[Show abstract][Hide abstract] ABSTRACT: Human embryonic stem cell-derived endothelial cells (hESC-EC), as well as other stem cell derived endothelial cells, have a range of applications in cardiovascular research and disease treatment. Endothelial cells sense Gram-negative bacteria via the pattern recognition receptors (PRR) Toll-like receptor (TLR)-4 and nucleotide-binding oligomerisation domain-containing protein (NOD)-1. These pathways are important in terms of sensing infection, but TLR4 is also associated with vascular inflammation and atherosclerosis. Here, we have compared TLR4 and NOD1 responses in hESC-EC with those of endothelial cells derived from other stem cells and with human umbilical vein endothelial cells (HUVEC). HUVEC, endothelial cells derived from blood progenitors (blood outgrowth endothelial cells; BOEC), and from induced pluripotent stem cells all displayed both a TLR4 and NOD1 response. However, hESC-EC had no TLR4 function, but did have functional NOD1 receptors. In vivo conditioning in nude rats did not confer TLR4 expression in hESC-EC. Despite having no TLR4 function, hESC-EC sensed Gram-negative bacteria, a response that was found to be mediated by NOD1 and the associated RIP2 signalling pathways. Thus, hESC-EC are TLR4 deficient but respond to bacteria via NOD1. This data suggests that hESC-EC may be protected from unwanted TLR4-mediated vascular inflammation, thus offering a potential therapeutic advantage.
PLoS ONE 01/2014; 9(4):e91119. · 3.73 Impact Factor
[Show abstract][Hide abstract] ABSTRACT: The purpose of this study was to investigate whether caveolin-3 (Cav3) regulates localization of β2-adrenergic receptor (β2AR) and its cAMP signaling in healthy or failing cardiomyocytes. We co-expressed wildtype Cav3 or its dominant-negative mutant (Cav3DN) together with the Förster resonance energy transfer (FRET)-based cAMP sensor Epac2-camps in adult rat ventricular myocytes (ARVMs). FRET and scanning ion conductance microscopy were used to locally stimulate β2AR and to measure cytosolic cAMP. Cav3 overexpression increased the number of caveolae and decreased the magnitude of β2AR-cAMP signal. Conversely, Cav3DN expression resulted in an increased β2AR-cAMP response without altering the whole-cell L-type calcium current. Following local stimulation of Cav3DN-expressing ARVMs, β2AR response could only be generated in T-tubules. However, the normally compartmentalized β2AR-cAMP signal became diffuse, similar to the situation observed in heart failure. Finally, overexpression of Cav3 in failing myocytes led to partial β2AR redistribution back into the T-tubules. In conclusion, Cav3 plays a crucial role for the localization of β2AR and compartmentation of β2AR-cAMP signaling to the T-tubules of healthy ARVMs, and overexpression of Cav3 in failing myocytes can partially restore the disrupted localization of these receptors.
Journal of Molecular and Cellular Cardiology 12/2013; · 5.15 Impact Factor
[Show abstract][Hide abstract] ABSTRACT: Cardiac cell replacement therapy by using human embryonic stem cell derivatives remains a potential approach to regenerate myocardium. The major hurdles to clinical application of this technology are immunogenicity and post-transplantation cell death. Here we examined the effects of calcineurin-targeting immunosuppressants cyclosporine A (CsA), and FK506, as well as rapamycin (RAP) and a selective inhibitor of calcineurin-binding downstream NFAT transcription factor VIVIT on the proliferative activity, function and survival of hESC-derived cardiomyocytes (hESC-CM) and endothelial cells (hESC-EC) in culture. As shown by automated microscopy, treatments with CsA, FK506 and RAP all decreased proliferation, reducing the percentage of hESC-CM and hESC-EC cells with the mitotic marker Ki67+ by as much as 60% and 74%, respectively. Administration of the cell permeable analogue 11R-VIVIT protein did not modulate their proliferative activity. All immunosuppressants reversed the pro-apoptotic effect of chelerythrine in hESC-CM demonstrating an inhibitory role of calcineurin/NFAT and mTOR pathways in hESC-CM survival (using apoptotic marker caspase-3) whereas the protection was less obvious in hESC-EC exposed to H2O2. Immunosuppressants did not affect cell viability in hESC-EC. Our results show that immunosuppressants reduce proliferation while offsetting cell loss to a smaller extent by reduction in apoptosis of hESC-CM. Immunosuppressants therapy would be compatible with stem cell transplantation but the resulting reduction in graft expansion capabilities would potentially necessitate implantation of increased cell numbers when immunosuppressants are given. The effects of NFAT-binding immunosuppressant molecules, which do not affect hESC-CM proliferation, may point the way forward for new classes of compounds better suited to cell implantation.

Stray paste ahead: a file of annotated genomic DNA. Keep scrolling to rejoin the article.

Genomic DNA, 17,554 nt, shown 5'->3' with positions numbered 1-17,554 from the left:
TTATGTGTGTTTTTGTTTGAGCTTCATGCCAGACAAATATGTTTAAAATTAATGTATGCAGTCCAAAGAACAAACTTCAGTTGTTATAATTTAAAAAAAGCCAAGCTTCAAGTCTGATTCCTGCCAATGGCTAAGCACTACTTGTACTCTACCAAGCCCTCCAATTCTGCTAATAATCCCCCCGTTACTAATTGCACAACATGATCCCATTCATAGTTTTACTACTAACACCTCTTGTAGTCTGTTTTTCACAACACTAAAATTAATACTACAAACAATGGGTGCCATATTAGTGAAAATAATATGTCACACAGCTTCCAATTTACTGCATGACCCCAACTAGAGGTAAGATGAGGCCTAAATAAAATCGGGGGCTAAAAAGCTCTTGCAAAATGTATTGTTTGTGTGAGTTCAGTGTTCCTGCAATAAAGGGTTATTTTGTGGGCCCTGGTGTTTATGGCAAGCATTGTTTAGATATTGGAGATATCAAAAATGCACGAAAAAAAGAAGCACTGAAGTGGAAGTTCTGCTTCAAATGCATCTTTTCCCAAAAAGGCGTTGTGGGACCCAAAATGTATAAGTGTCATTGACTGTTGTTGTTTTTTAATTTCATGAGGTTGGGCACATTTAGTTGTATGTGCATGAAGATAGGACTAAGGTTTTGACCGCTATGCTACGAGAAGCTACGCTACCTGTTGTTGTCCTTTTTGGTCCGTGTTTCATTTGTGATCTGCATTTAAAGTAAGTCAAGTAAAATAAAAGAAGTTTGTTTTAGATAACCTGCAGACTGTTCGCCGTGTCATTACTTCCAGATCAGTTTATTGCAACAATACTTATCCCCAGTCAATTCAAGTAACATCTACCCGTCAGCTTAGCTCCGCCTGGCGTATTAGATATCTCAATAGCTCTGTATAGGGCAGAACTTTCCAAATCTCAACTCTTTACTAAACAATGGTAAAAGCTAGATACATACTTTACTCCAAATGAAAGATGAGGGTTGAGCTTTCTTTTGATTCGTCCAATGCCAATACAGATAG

Stem cells and development 11/2013; · 4.15 Impact Factor
[Show abstract][Hide abstract] ABSTRACT: Therapeutic options which directly enhance cardiomyocyte contractility in chronic heart failure (HF) therapy are currently limited and do not improve prognosis. In fact, most positive inotropic agents, such as β-adrenoreceptor agonists and phosphodiesterase inhibitors, which have been assessed in HF patients cause increased mortality as a result of arrhythmia and sudden cardiac death. Cardiac sarcoplasmic reticulum Ca(2+) ATPase2a (SERCA2a) is a key protein involved in sequestration of Ca(2+) into the sarcoplasmic reticulum (SR) during diastole. There is a reduction of SERCA2a protein level and function in HF, which has been successfully targeted via viral transfection of the SERCA2a gene into cardiac tissue in-vivo. This has enhanced cardiac contractility and reduced mortality in several preclinical models of HF. Theoretical concerns have been raised regarding the possibility of arrhythmogenic adverse effects of SERCA2a gene therapy due to enhanced SR Ca(2+) load and induction of SR Ca(2+) leak as a result. Contrary to these concerns SERCA2a gene therapy in a wide variety of pre-clinical models, including acute ischaemia/reperfusion, chronic pressure overload, and chronic myocardial infarction, has resulted in a reduction in ventricular arrhythmias. The potential mechanisms for this unexpected beneficial effect, as well as mechanisms of enhancement of cardiac contractile function, are reviewed in this article.